Reciprocal altruism  

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"Sharing is rare among the nonhuman primates. It occurs in rudimentary form only in the chimpanzee and perhaps a few other Old World monkeys and apes. But in man it is one of the strongest social traits, reaching levels that match the intense trophallactic exchanges of termites and ants. As a result only man has an economy. His high intelligence and symbolizing ability make true barter possible. Intelligence also permits the exchanges to be stretched out in time, converting them into acts of reciprocal altruism (Trivers, 1971)." --E. O. Wilson, 1975

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Kunstformen der Natur (1904) by Ernst Haeckel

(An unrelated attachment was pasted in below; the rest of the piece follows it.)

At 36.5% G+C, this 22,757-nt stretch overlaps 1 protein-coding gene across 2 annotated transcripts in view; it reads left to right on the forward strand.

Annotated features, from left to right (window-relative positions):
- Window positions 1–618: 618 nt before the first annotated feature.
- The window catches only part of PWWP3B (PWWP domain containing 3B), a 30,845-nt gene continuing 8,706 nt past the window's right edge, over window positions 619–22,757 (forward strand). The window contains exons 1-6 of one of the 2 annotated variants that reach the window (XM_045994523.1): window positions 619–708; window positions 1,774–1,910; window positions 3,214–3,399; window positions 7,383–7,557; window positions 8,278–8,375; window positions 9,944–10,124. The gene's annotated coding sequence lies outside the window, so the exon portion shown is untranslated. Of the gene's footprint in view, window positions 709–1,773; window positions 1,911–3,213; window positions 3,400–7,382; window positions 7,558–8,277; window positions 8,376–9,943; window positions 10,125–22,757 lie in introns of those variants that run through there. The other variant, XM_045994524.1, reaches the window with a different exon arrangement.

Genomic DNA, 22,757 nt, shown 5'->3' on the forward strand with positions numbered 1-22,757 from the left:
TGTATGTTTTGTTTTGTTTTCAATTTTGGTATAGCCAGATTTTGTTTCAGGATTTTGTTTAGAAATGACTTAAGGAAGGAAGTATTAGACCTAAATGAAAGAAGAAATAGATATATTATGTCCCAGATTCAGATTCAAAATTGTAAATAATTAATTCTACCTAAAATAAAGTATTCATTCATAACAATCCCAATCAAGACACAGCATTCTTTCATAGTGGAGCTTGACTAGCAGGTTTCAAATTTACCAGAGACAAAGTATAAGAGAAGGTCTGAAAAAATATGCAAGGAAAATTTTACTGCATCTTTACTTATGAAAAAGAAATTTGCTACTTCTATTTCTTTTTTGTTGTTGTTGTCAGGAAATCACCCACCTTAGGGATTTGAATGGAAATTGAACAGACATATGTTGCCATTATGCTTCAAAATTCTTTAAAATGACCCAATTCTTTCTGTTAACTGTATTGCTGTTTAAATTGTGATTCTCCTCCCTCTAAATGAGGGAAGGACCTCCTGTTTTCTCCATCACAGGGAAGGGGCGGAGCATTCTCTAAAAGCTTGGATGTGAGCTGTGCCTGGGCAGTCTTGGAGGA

Kunstformen der Natur (1904) by Ernst Haeckel

In evolutionary biology, reciprocal altruism is a behaviour whereby an organism acts in a manner that temporarily reduces its fitness while increasing another organism's fitness, with the expectation that the other organism will act in a similar manner at a later time. The concept was initially developed by Robert Trivers to explain the evolution of cooperation as instances of mutually altruistic acts. The concept is close to the strategy of "tit for tat" used in game theory.

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